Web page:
Final Report: Detailed Analysis
B2. The treatment of business entities and their owners
In Australia, companies are the most significant type of business entity in terms of net assets and net income. For the 2006–07 income year, there were 750,275 companies (of which 1 per cent were public companies); 355,345 partnerships and 272,535 trusts identified for income tax purposes. Just over one million individuals reported net business income in their tax returns, reflecting sole traders (ATO 2009).
Partnerships are generally taxed on a flow-through basis, so that each partner is taxed similarly to a sole trader. Generally, the income and losses of a partnership flow through to the partners in proportion to their interests in the partnership. Where a partner leaves a partnership, they are taken to dispose of their share in the underlying partnership assets. This can create some complexity due to the interaction of the capital gains tax and partnership rules.
Trusts can be used as an alternative structure for conducting business activities. Trusts are largely taxed on a flow-through basis, with the income of a trust allocated to its beneficiaries based on their 'present entitlements'. However, losses do not flow through to beneficiaries. Where there is income of the trust to which no beneficiary is presently entitled, it is taxed in the hands of the trustee at the top personal income tax rate plus the Medicare levy.
In contrast to the treatment of partnerships and trusts, companies are taxed separately from their shareholders.13 Under the dividend imputation system introduced in 1987, resident companies are able to attach (frank) imputation credits to dividends paid to shareholders. The imputation credits represent tax paid by the company on behalf of the shareholders. Resident shareholders receiving franked dividends are taxed on the dividend and the attached credit, but their liability is reduced by the amount of the credit. From 1 July 2000, excess imputation credits have been refundable for individuals, superannuation funds and charities.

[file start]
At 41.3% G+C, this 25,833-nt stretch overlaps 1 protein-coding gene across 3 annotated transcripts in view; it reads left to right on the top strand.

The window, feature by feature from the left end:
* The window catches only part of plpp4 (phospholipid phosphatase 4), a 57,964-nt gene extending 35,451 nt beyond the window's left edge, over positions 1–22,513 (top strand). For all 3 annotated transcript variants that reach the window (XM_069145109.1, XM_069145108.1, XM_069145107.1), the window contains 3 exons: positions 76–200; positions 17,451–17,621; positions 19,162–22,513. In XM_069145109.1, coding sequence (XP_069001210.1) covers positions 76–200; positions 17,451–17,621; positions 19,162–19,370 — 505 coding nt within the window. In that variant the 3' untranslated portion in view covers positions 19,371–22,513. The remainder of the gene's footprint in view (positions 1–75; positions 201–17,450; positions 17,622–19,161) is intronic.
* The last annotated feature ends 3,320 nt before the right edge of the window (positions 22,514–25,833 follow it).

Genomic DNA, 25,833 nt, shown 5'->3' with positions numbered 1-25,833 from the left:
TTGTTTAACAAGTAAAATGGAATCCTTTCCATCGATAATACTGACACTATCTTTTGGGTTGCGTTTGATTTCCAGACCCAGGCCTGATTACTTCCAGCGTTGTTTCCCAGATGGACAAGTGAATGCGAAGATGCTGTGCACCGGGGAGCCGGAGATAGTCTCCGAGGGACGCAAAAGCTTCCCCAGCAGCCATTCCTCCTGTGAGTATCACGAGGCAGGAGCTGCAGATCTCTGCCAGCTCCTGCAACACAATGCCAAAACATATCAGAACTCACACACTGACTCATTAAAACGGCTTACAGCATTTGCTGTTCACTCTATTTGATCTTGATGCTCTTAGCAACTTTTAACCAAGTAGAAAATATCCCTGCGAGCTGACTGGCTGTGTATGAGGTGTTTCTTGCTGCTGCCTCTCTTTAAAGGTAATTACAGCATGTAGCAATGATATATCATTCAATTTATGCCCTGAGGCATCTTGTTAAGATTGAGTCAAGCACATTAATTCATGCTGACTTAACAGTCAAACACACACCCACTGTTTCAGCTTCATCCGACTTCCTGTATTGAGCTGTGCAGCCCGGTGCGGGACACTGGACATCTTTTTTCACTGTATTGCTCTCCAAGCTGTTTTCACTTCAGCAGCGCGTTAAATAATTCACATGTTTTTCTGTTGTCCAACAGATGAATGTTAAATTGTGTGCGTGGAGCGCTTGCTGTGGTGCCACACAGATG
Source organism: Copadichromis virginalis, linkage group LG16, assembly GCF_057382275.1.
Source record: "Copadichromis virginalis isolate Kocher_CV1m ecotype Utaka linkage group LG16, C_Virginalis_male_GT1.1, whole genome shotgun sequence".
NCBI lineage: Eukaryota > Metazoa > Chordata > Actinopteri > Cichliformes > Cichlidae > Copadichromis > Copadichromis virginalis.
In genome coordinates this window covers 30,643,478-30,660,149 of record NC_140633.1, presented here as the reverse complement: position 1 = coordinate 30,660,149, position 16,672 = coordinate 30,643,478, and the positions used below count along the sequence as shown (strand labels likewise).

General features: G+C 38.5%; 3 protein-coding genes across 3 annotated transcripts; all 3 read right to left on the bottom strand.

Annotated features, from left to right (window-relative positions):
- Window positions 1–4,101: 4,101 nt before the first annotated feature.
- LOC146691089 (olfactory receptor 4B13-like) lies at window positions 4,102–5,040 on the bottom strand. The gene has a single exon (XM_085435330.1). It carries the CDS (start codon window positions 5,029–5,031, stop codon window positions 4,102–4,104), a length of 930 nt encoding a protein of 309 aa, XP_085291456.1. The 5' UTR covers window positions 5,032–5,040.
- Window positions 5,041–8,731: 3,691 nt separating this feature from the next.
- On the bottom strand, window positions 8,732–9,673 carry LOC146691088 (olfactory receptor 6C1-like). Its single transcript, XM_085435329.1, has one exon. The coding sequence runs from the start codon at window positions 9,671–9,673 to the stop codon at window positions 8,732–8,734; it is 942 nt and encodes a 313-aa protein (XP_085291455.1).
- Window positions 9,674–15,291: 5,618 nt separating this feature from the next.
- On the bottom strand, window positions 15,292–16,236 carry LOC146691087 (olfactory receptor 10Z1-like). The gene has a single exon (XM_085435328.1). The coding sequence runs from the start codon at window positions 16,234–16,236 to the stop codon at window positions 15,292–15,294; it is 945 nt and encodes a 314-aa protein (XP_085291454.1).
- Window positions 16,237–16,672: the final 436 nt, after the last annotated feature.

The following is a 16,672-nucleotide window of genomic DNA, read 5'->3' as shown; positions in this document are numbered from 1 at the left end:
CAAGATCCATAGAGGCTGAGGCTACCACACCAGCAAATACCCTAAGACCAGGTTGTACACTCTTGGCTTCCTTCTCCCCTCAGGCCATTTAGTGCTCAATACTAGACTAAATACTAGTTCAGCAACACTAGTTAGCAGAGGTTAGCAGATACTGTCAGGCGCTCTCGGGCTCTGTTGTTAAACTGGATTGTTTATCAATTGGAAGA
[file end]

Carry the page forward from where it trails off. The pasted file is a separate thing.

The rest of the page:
While the tax treatment of the entity and its owners is highly or fully integrated for all types of entity, in practice there is some variation in: how business income is taxed (with a more favourable treatment of capital gains and foreign source income for unincorporated entities), access to losses, and potential tax deferral benefits from retaining income in a company (see Table B2–2).
These variations can distort business choices, and encourage more complex structures than would otherwise be used.
Table B2–2: Tax treatment of income attributable to individual resident owner
|Sole trader, partnership||Trust||Company|
|Taxable income||Taxed at individual's personal rate.||Taxed at individual's personal rate.(a)||Taxed at individual's personal rate.(b)|
|Tax-preferred income||Tax preference retained.||Partial claw back as a capital gain (unless non-fixed trust).||Claw back occurs when taxed as an unfranked dividend.|
|Capital gains of entity||50 per cent of gain is taxed at individual's personal rate.||50 per cent of gain is taxed at individual's personal rate.||Taxed at individual's personal rate.(c)|